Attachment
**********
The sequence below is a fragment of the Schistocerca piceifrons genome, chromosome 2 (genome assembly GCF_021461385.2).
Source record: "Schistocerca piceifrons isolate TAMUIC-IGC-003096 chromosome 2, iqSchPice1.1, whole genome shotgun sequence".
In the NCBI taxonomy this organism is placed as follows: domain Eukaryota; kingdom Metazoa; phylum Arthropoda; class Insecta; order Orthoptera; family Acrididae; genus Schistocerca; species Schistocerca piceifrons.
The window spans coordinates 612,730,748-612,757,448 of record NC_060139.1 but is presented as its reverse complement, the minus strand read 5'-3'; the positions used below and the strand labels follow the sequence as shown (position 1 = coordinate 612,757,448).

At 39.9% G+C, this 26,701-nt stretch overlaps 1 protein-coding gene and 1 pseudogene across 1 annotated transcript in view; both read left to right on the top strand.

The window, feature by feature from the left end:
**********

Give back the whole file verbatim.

The sequence below is a fragment of the Schistocerca piceifrons genome, chromosome 2 (genome assembly GCF_021461385.2).
Source record: "Schistocerca piceifrons isolate TAMUIC-IGC-003096 chromosome 2, iqSchPice1.1, whole genome shotgun sequence".
In the NCBI taxonomy this organism is placed as follows: domain Eukaryota; kingdom Metazoa; phylum Arthropoda; class Insecta; order Orthoptera; family Acrididae; genus Schistocerca; species Schistocerca piceifrons.
The window spans coordinates 612,730,748-612,757,448 of record NC_060139.1 but is presented as its reverse complement, the minus strand read 5'-3'; the positions used below and the strand labels follow the sequence as shown (position 1 = coordinate 612,757,448).

At 39.9% G+C, this 26,701-nt stretch overlaps 1 protein-coding gene and 1 pseudogene across 1 annotated transcript in view; both read left to right on the top strand.

The window, feature by feature from the left end: